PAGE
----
Outpatient Surgery Magazine

Special Outpatient Surgery Edition - Megatrends - January 2018

Outpatient Surgery Magazine, providing current information on Surgical Services, Surgical Facility Administration, Outpatient Surgery News and Trends, OR Excellence and more.

Issue link: http://outpatientsurgery.uberflip.com/i/926595

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Page 52 of 66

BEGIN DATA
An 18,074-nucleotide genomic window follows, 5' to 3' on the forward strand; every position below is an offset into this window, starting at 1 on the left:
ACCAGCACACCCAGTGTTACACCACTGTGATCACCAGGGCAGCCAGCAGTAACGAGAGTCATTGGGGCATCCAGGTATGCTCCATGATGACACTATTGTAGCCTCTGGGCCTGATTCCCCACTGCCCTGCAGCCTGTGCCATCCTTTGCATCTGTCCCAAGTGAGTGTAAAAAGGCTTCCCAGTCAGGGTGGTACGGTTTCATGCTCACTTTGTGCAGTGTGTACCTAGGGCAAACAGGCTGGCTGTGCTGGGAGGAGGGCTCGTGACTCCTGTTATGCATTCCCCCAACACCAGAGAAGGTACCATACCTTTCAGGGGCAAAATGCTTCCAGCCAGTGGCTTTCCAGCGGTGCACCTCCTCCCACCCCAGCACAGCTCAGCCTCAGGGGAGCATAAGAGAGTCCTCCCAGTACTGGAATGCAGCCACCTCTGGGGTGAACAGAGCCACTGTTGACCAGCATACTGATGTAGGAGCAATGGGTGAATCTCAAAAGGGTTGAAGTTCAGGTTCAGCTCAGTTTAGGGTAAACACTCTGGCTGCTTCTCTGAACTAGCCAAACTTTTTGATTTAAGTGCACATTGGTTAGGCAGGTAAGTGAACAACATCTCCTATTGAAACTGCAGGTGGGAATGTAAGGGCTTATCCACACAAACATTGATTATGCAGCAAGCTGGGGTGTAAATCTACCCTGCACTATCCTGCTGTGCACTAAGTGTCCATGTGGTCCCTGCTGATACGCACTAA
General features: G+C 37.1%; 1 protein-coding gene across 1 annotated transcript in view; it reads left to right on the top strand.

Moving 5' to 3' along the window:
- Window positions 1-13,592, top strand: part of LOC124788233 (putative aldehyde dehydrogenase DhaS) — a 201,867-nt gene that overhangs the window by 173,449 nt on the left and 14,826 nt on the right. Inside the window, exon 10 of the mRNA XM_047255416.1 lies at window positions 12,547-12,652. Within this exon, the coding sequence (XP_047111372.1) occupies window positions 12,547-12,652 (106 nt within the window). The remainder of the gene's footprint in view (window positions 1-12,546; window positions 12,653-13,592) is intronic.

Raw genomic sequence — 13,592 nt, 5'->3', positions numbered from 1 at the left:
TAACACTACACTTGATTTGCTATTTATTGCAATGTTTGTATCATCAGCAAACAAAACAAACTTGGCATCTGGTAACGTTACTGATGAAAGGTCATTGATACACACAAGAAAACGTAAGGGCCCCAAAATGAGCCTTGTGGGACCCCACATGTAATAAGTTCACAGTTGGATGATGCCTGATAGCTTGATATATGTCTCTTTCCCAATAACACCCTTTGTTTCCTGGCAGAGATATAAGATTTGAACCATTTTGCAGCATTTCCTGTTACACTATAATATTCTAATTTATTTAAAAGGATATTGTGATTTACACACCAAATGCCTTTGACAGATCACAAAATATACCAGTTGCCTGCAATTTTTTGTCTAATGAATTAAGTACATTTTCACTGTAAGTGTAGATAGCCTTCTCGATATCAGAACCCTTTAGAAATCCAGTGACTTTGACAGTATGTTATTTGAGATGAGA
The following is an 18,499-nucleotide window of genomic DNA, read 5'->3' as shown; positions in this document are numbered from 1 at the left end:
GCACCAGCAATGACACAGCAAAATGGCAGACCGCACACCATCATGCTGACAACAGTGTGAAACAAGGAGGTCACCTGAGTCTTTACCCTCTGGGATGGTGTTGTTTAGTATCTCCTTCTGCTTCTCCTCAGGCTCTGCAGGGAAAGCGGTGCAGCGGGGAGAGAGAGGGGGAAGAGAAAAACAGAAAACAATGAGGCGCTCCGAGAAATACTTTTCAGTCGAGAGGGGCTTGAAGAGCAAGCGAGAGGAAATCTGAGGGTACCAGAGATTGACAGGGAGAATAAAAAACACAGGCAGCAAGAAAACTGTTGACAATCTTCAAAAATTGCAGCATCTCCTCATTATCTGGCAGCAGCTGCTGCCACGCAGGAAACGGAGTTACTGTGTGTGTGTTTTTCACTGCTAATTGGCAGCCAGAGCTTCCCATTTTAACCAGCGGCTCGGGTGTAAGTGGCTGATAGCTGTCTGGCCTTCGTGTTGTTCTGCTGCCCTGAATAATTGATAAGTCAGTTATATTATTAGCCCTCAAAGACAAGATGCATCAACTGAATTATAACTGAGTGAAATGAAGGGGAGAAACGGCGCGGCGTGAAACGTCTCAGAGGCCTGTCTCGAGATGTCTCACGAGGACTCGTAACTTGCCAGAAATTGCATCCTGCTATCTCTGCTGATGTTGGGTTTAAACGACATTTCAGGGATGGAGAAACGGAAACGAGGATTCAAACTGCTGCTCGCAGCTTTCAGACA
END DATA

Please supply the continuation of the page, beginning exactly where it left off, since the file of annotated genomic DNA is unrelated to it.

J A N U A R Y 2 0 1 8 • O U T PA T I E N T S U R G E R Y. N E T • 5 3 you view the pain experience as individualized, you'll pick the thera- py that best matches the patient experience." Here's a quick look at 4 ways to customize pain management — some already in use, some you might not know about and some you have probably yet to try. 1. Ultrasound-guided nerve blocks "Our adoption of ultrasound has allowed us to be not only more selec- tive, but to also approach new sites of local anesthetic injections that weren't as accessible before," says Dr. Mariano. Interfascial plane blocks, which involve injecting local anesthesia in between connective tissue that surrounds muscles, are not yet widely used as replacements for epidurals during abdominal surgery, but Dr. Mariano says they have strong benefits. "The idea of these interfascial plane blocks is not necessarily to be better than epidural analgesia because for major abdominal surgery, epidurals are still the gold stan- dard," he says. "But a lot of patients are expected to ambulate sooner, and that demands finding analgesic techniques with fewer side effects." The TAP (transverse abdominis plane) block was initially used for such lower abdominal surgeries as prostatectomies and hysterec- tomies, but providers are now applying that block to other locations like the upper abdomen for patients who have laparoscopic chole- cystectomy or other upper abdominal minimally invasive proce- dures, says Dr. Mariano. It helps, he adds, that TAP blocks are easier for providers to place than interfascial plane blocks, which likely explains why interfascial blocks aren't widely used. "You have to try to find and promote techniques that not only have clinical benefits, but are also fairly easy for providers to perform. Otherwise, it's difficult to get them to the point to apply them consis- tently," says Dr. Mariano.

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